Langkawi Trip

This site is primarily for nature in Japan, but I will also occasionally include photos from trips to other countries. This summer I went to Langkawi in Malaysia and found all sorts of wildlife there. I took a total of about 2,000 photos (most of which I deleted!) and I have put a selection on a special page. Please take a look at it.

hornbill in Langkawimonitor lizard

Releasing the Snake

On my way to work this morning I took the black ratsnake that I’d caught yesterday and released it back into the field. I wanted to get a photo of me holding it, so that you’d be able to see how big it was, and luckily someone else stopped in the parking area next to the field. He was a bit surprised to see a foreigner standing there holding a snake (!) but readily agreed to take a photo. Then I put the snake down and watched as he slithered into the undergrowth. What a wonderful sight! There were plenty of frogs croaking away so I’m sure that he will find lots to eat and grow even bigger. I hope I get to see him again in a few weeks.

Elaphe quadrivirgata (karasu hebi)Elaphe quadrivirgata (karasu hebi)Elaphe quadrivirgata (karasu hebi)Elaphe quadrivirgata (karasu hebi)

Black Ratsnake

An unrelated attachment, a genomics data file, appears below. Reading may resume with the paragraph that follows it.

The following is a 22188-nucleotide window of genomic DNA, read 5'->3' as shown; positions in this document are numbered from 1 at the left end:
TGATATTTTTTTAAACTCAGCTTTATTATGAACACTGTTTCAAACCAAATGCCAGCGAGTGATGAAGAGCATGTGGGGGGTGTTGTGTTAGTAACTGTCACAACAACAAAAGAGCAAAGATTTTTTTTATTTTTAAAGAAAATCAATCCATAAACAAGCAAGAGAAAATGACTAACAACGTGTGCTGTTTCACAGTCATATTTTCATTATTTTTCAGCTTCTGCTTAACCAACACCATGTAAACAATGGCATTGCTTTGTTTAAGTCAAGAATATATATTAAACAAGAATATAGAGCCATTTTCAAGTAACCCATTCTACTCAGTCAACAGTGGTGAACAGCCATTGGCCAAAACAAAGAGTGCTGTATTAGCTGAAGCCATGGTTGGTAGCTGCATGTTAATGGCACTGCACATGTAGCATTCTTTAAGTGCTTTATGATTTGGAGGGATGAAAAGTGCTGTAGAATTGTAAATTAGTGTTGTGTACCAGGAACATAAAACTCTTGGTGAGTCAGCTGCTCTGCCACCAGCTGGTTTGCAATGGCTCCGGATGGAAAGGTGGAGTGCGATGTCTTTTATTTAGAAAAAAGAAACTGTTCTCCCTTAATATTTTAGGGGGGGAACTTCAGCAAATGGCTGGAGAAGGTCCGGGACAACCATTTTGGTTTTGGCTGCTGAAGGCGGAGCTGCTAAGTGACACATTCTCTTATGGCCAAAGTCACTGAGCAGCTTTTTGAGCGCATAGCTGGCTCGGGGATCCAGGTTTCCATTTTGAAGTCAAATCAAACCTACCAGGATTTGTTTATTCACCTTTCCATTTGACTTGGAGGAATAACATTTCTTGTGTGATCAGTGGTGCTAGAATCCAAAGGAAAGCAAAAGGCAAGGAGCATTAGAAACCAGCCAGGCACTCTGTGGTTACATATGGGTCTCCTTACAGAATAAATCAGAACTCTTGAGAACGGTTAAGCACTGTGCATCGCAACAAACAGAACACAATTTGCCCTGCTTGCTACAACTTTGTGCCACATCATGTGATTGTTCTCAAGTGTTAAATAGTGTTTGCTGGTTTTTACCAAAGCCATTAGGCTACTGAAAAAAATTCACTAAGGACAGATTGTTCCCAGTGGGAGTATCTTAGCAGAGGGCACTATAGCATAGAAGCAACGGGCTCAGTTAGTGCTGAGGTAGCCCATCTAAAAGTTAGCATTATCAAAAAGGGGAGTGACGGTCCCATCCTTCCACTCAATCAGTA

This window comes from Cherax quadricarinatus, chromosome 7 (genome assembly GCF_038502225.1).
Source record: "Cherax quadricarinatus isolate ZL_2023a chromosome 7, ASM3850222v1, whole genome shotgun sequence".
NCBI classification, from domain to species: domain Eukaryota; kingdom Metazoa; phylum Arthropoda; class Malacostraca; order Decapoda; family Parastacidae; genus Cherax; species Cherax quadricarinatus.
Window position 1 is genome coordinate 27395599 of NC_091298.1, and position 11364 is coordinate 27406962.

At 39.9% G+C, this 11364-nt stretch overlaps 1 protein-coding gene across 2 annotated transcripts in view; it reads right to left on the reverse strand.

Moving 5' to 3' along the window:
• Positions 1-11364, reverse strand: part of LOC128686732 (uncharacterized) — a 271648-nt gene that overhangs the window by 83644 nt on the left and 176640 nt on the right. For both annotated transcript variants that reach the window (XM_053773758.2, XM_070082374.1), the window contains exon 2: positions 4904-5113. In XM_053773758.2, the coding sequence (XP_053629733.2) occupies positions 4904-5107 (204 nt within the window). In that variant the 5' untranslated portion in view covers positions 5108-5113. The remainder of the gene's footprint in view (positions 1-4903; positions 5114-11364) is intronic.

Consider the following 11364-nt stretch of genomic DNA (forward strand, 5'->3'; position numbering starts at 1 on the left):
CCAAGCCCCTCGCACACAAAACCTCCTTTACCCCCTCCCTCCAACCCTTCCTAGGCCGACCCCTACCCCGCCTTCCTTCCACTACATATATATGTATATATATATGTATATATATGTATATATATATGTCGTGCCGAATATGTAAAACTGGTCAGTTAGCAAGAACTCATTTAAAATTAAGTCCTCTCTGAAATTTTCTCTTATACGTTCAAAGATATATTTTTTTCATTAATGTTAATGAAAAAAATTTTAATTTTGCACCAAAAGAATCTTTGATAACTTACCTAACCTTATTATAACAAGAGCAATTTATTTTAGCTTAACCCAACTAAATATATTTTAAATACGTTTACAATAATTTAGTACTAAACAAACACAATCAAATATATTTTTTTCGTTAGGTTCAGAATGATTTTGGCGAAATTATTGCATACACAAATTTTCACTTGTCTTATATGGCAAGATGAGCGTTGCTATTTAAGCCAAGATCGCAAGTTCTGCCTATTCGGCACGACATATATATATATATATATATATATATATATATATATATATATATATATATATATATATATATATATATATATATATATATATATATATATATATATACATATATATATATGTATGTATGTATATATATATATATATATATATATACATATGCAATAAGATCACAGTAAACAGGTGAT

I went out looking for snakes this morning, armed with a cloth sack and gloves (because I’m a wimp!) and actually managed to catch a black ratsnake or “crow snake” (karasuhebi) in a field about 500m from the house. This is the same species as the four-lined ratsnake (shimahebi), but is almost completely black. This specimen was about one meter long, so probably not a fully grown adult (they grow to almost 2m apparently), but still got my heart beating rapidly when I caught it. I put it into the cloth sack and took it home to show the kids. We’ll keep it in a terrarium overnight and then I will release it in the same spot tomorrow morning.
Karasuhebi (Elaphe quadrivirgata)Karasuhebi (Elaphe quadrivirgata)
This snake’s defense behavior is a bit like a rattlesnake: it curls up with its tail vibrating (making an audible noise despite the absence of a rattle) and then it strikes with its mouth open, for all the world like a venemous snake. I had to persuade myself that it wasn’t venomous before I could grab it!! Then, when I did have a hold of the snake, it used its second line of defense which is to spray urine/feces (at least I think that’s what it was). Anyway, what a beautiful creature, just perfectly adapted to its environment, sneaking around the edges of fields catching frogs and mice.